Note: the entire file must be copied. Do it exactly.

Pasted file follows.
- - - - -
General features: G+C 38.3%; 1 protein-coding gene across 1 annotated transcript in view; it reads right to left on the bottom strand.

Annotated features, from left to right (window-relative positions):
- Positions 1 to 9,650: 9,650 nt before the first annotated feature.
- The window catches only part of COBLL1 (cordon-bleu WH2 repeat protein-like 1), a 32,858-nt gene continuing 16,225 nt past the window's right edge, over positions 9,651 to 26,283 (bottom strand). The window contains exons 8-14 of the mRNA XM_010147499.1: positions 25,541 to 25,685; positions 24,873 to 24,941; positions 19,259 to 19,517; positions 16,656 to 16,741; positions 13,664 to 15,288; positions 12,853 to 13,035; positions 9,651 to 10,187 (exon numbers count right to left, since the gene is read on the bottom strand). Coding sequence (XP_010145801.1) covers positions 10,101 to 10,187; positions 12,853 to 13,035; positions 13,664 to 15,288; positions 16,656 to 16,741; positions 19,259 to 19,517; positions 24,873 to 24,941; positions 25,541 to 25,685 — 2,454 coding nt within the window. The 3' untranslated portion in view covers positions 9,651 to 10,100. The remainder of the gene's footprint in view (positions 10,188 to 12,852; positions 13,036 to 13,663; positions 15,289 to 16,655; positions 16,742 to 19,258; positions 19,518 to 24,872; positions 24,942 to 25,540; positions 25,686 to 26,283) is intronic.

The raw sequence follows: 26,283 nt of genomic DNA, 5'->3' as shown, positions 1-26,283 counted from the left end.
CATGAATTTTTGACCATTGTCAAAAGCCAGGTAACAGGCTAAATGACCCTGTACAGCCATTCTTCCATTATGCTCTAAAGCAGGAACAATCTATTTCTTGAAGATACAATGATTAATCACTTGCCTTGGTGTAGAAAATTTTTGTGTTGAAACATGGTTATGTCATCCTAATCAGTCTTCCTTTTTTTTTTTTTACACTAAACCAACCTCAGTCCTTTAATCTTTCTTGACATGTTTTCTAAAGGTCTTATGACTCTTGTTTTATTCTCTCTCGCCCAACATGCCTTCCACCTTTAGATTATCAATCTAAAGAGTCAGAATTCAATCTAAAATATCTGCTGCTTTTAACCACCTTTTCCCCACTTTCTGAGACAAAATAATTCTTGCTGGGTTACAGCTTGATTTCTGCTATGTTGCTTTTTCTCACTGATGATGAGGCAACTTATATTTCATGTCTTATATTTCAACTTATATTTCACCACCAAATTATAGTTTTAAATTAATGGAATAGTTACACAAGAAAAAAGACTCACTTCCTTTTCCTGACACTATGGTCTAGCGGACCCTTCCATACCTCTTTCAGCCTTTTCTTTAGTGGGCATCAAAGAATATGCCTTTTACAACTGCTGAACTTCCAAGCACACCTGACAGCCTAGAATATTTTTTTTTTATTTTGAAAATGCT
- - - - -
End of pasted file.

General features: G+C 38.3%; 1 protein-coding gene across 1 annotated transcript in view; it reads right to left on the bottom strand.

Annotated features, from left to right (window-relative positions):
- Positions 1 to 9,650: 9,650 nt before the first annotated feature.
- The window catches only part of COBLL1 (cordon-bleu WH2 repeat protein-like 1), a 32,858-nt gene continuing 16,225 nt past the window's right edge, over positions 9,651 to 26,283 (bottom strand). The window contains exons 8-14 of the mRNA XM_010147499.1: positions 25,541 to 25,685; positions 24,873 to 24,941; positions 19,259 to 19,517; positions 16,656 to 16,741; positions 13,664 to 15,288; positions 12,853 to 13,035; positions 9,651 to 10,187 (exon numbers count right to left, since the gene is read on the bottom strand). Coding sequence (XP_010145801.1) covers positions 10,101 to 10,187; positions 12,853 to 13,035; positions 13,664 to 15,288; positions 16,656 to 16,741; positions 19,259 to 19,517; positions 24,873 to 24,941; positions 25,541 to 25,685 — 2,454 coding nt within the window. The 3' untranslated portion in view covers positions 9,651 to 10,100. The remainder of the gene's footprint in view (positions 10,188 to 12,852; positions 13,036 to 13,663; positions 15,289 to 16,655; positions 16,742 to 19,258; positions 19,518 to 24,872; positions 24,942 to 25,540; positions 25,686 to 26,283) is intronic.

The raw sequence follows: 26,283 nt of genomic DNA, 5'->3' as shown, positions 1-26,283 counted from the left end.
CATGAATTTTTGACCATTGTCAAAAGCCAGGTAACAGGCTAAATGACCCTGTACAGCCATTCTTCCATTATGCTCTAAAGCAGGAACAATCTATTTCTTGAAGATACAATGATTAATCACTTGCCTTGGTGTAGAAAATTTTTGTGTTGAAACATGGTTATGTCATCCTAATCAGTCTTCCTTTTTTTTTTTTTACACTAAACCAACCTCAGTCCTTTAATCTTTCTTGACATGTTTTCTAAAGGTCTTATGACTCTTGTTTTATTCTCTCTCGCCCAACATGCCTTCCACCTTTAGATTATCAATCTAAAGAGTCAGAATTCAATCTAAAATATCTGCTGCTTTTAACCACCTTTTCCCCACTTTCTGAGACAAAATAATTCTTGCTGGGTTACAGCTTGATTTCTGCTATGTTGCTTTTTCTCACTGATGATGAGGCAACTTATATTTCATGTCTTATATTTCAACTTATATTTCACCACCAAATTATAGTTTTAAATTAATGGAATAGTTACACAAGAAAAAAGACTCACTTCCTTTTCCTGACACTATGGTCTAGCGGACCCTTCCATACCTCTTTCAGCCTTTTCTTTAGTGGGCATCAAAGAATATGCCTTTTACAACTGCTGAACTTCCAAGCACACCTGACAGCCTAGAATATTTTTTTTTTATTTTGAAAATGCT